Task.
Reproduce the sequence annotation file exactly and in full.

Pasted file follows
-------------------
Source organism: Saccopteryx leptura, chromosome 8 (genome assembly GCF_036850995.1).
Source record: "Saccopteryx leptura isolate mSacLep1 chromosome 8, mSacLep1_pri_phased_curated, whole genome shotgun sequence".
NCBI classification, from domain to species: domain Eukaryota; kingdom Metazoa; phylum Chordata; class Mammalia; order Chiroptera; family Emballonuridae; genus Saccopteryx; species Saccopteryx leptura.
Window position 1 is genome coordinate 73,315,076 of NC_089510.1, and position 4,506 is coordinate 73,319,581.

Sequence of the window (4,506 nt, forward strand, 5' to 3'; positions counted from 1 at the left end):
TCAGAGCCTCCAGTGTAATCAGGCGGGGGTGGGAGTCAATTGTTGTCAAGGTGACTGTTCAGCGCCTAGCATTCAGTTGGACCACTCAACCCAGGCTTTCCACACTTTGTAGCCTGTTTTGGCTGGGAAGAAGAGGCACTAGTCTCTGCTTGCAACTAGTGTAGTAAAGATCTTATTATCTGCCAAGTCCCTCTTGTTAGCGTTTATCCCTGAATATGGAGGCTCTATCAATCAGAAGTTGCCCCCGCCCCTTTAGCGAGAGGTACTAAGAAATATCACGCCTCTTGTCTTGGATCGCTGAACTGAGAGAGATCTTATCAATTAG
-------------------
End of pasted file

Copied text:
Source organism: Saccopteryx leptura, chromosome 8 (genome assembly GCF_036850995.1).
Source record: "Saccopteryx leptura isolate mSacLep1 chromosome 8, mSacLep1_pri_phased_curated, whole genome shotgun sequence".
NCBI classification, from domain to species: domain Eukaryota; kingdom Metazoa; phylum Chordata; class Mammalia; order Chiroptera; family Emballonuridae; genus Saccopteryx; species Saccopteryx leptura.
Window position 1 is genome coordinate 73,315,076 of NC_089510.1, and position 4,506 is coordinate 73,319,581.

Sequence of the window (4,506 nt, forward strand, 5' to 3'; positions counted from 1 at the left end):
TCAGAGCCTCCAGTGTAATCAGGCGGGGGTGGGAGTCAATTGTTGTCAAGGTGACTGTTCAGCGCCTAGCATTCAGTTGGACCACTCAACCCAGGCTTTCCACACTTTGTAGCCTGTTTTGGCTGGGAAGAAGAGGCACTAGTCTCTGCTTGCAACTAGTGTAGTAAAGATCTTATTATCTGCCAAGTCCCTCTTGTTAGCGTTTATCCCTGAATATGGAGGCTCTATCAATCAGAAGTTGCCCCCGCCCCTTTAGCGAGAGGTACTAAGAAATATCACGCCTCTTGTCTTGGATCGCTGAACTGAGAGAGATCTTATCAATTAG